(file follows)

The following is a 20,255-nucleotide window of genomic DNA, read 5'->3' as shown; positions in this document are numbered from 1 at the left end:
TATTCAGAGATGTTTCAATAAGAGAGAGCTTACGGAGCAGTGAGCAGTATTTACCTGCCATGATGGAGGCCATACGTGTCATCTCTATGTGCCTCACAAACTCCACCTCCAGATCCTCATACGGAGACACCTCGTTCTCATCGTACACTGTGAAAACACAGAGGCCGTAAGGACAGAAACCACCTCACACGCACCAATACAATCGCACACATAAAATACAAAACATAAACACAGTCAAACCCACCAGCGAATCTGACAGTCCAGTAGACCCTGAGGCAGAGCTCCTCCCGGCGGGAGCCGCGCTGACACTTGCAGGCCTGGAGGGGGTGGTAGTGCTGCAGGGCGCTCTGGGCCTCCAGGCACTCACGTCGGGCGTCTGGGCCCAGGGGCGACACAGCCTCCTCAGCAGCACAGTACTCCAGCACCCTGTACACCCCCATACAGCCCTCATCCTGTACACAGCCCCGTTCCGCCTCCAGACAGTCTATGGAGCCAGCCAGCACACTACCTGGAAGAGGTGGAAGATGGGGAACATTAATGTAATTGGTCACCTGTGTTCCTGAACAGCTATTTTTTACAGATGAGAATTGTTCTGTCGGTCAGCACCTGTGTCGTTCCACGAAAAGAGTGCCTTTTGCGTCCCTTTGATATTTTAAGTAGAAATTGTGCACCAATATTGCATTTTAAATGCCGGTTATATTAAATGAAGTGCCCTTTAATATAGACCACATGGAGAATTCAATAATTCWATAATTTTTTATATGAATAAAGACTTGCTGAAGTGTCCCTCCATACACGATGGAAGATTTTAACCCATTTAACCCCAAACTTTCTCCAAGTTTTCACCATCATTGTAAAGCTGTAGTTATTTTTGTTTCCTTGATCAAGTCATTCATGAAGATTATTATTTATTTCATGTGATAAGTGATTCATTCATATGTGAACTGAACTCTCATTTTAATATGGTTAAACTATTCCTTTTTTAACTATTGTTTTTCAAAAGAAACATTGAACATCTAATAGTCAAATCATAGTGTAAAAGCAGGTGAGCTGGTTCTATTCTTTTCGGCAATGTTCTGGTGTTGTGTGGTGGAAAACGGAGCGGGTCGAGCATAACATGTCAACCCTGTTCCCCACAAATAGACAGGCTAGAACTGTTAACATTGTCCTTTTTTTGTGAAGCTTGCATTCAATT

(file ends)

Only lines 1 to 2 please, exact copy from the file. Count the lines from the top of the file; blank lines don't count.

The following is a 20,255-nucleotide window of genomic DNA, read 5'->3' as shown; positions in this document are numbered from 1 at the left end:
TATTCAGAGATGTTTCAATAAGAGAGAGCTTACGGAGCAGTGAGCAGTATTTACCTGCCATGATGGAGGCCATACGTGTCATCTCTATGTGCCTCACAAACTCCACCTCCAGATCCTCATACGGAGACACCTCGTTCTCATCGTACACTGTGAAAACACAGAGGCCGTAAGGACAGAAACCACCTCACACGCACCAATACAATCGCACACATAAAATACAAAACATAAACACAGTCAAACCCACCAGCGAATCTGACAGTCCAGTAGACCCTGAGGCAGAGCTCCTCCCGGCGGGAGCCGCGCTGACACTTGCAGGCCTGGAGGGGGTGGTAGTGCTGCAGGGCGCTCTGGGCCTCCAGGCACTCACGTCGGGCGTCTGGGCCCAGGGGCGACACAGCCTCCTCAGCAGCACAGTACTCCAGCACCCTGTACACCCCCATACAGCCCTCATCCTGTACACAGCCCCGTTCCGCCTCCAGACAGTCTATGGAGCCAGCCAGCACACTACCTGGAAGAGGTGGAAGATGGGGAACATTAATGTAATTGGTCACCTGTGTTCCTGAACAGCTATTTTTTACAGATGAGAATTGTTCTGTCGGTCAGCACCTGTGTCGTTCCACGAAAAGAGTGCCTTTTGCGTCCCTTTGATATTTTAAGTAGAAATTGTGCACCAATATTGCATTTTAAATGCCGGTTATATTAAATGAAGTGCCCTTTAATATAGACCACATGGAGAATTCAATAATTCWATAATTTTTTATATGAATAAAGACTTGCTGAAGTGTCCCTCCATACACGATGGAAGATTTTAACCCATTTAACCCCAAACTTTCTCCAAGTTTTCACCATCATTGTAAAGCTGTAGTTATTTTTGTTTCCTTGATCAAGTCATTCATGAAGATTATTATTTATTTCATGTGATAAGTGATTCATTCATATGTGAACTGAACTCTCATTTTAATATGGTTAAACTATTCCTTTTTTAACTATTGTTTTTCAAAAGAAACATTGAACATCTAATAGTCAAATCATAGTGTAAAAGCAGGTGAGCTGGTTCTATTCTTTTCGGCAATGTTCTGGTGTTGTGTGGTGGAAAACGGAGCGGGTCGAGCATAACATGTCAACCCTGTTCCCCACAAATAGACAGGCTAGAACTGTTAACATTGTCCTTTTTTTGTGAAGCTTGCATTCAATT